With the weekends’ Grand Depart, the Tour de France kicked off in the flat lands of Denmark and now moves into the (still flat) cobbles and farmers tracks of Northern France. The high mountains seem a long way away, with the riders only reaching the Alps towards the end of the second week, but it’s where the race for yellow is traditionally won and lost.
While many would see the sheer volume of climbing in high mountains as the main filter between the wheat and the chaff, climbing to such elevations introduces the ever present challenge of hypoxia. This year, the Queen stage sees the riders take on the Galibier on Stage 11 and Stage 12, topping out at 2642 m. Anyone who has trained in our chamber knows just how hard it is to operate at this sort of altitude!
Many researchers have previously aimed to quantify the effect of such altitudes on performance. Most of these have focussed on the effects of altitude on the functional threshold power, or lactate threshold, which have were thought to be two important models of endurance performance. In more recent times, however, the critical power model has garnered ever increasing attention, and a new review has investigated the effects of altitude on performance within the context of critical power.
What Is Critical Power?
Critical power (or speed/velocity for runners) is considered the uppermost intensity at which a steady state can be achieved. It is hard, but sustainable; a heavy exercise intensity that you can maintain for some time. That is to say: heart rate is high, but not necessarily rising; lactate is high, but not rising and; the amount of oxygen you are using is high, but not rising. At such intensity, physiological markers are stable, and we are said to be in steady state. Above this intensity, these do start to rise further, so we are no longer in steady state, instead moving into the severe intensity domain, above which these markers rise uncontrollably and we reach fatigue in a matter of minutes. As such, critical power represents an intensity boundary between ‘sustainable’ steady state exercise, and ‘unsustainable’ severe intensity exercise.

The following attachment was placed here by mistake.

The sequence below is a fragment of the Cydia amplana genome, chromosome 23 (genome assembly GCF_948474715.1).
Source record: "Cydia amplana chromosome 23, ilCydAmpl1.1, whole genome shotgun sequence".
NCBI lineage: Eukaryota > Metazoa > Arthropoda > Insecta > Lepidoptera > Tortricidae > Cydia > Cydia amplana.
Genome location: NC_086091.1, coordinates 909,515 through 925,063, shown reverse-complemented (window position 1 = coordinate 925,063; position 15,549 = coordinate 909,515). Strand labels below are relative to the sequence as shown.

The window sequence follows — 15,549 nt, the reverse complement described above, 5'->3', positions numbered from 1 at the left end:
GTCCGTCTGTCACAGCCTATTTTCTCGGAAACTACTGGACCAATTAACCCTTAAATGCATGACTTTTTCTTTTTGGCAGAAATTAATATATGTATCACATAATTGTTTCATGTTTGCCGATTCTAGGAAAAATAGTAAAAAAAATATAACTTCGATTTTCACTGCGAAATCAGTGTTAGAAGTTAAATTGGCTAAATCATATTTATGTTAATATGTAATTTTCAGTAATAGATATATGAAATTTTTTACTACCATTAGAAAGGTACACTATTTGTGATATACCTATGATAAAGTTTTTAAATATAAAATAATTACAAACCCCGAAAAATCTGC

Clearly, therefore, the critical power is an important performance metric, and it has been shown to correlate very strongly with cycling, running and rowing performance, with a higher critical power associated with greater performance levels.
You will notice that the model dictates that once you go over the critical power, exercise must stop within a matter of minutes. The time that can be spent above critical power is actually entirely predictable based on the amount of work done. Work = power x time, and every individual has a set amount of work they can do above CP. They could, for example, do 200 W above critical power for 5 seconds, or 20 W above critical power for 50 seconds. Both would amount to 1000 J of work done before fatigue sets in. That 1000 J is known as the Watts prime (W’). In the figure below, the W’ is represented by the 3 blue rectangles, and you’ll notice that even though each represents a different power output and time duration, they all have the same area, which demonstrates that mathematically, the W’ is constant.
Why does this matter? Well the critical power (CP) or speed (CS) is strongly correlated to performance. For example elite marathoners have been shown to race at or just below the critical speed, so the higher the CS the better the performance. What’s more, racing is, by it’s very nature, highly stochastic, characterised by short periods of very high intensity activity which ultimately determine the race (think of breakaways, attacks, and finishing sprints). The ability to hold both a very high CP and a high W’ is therefore key to endurance performance success.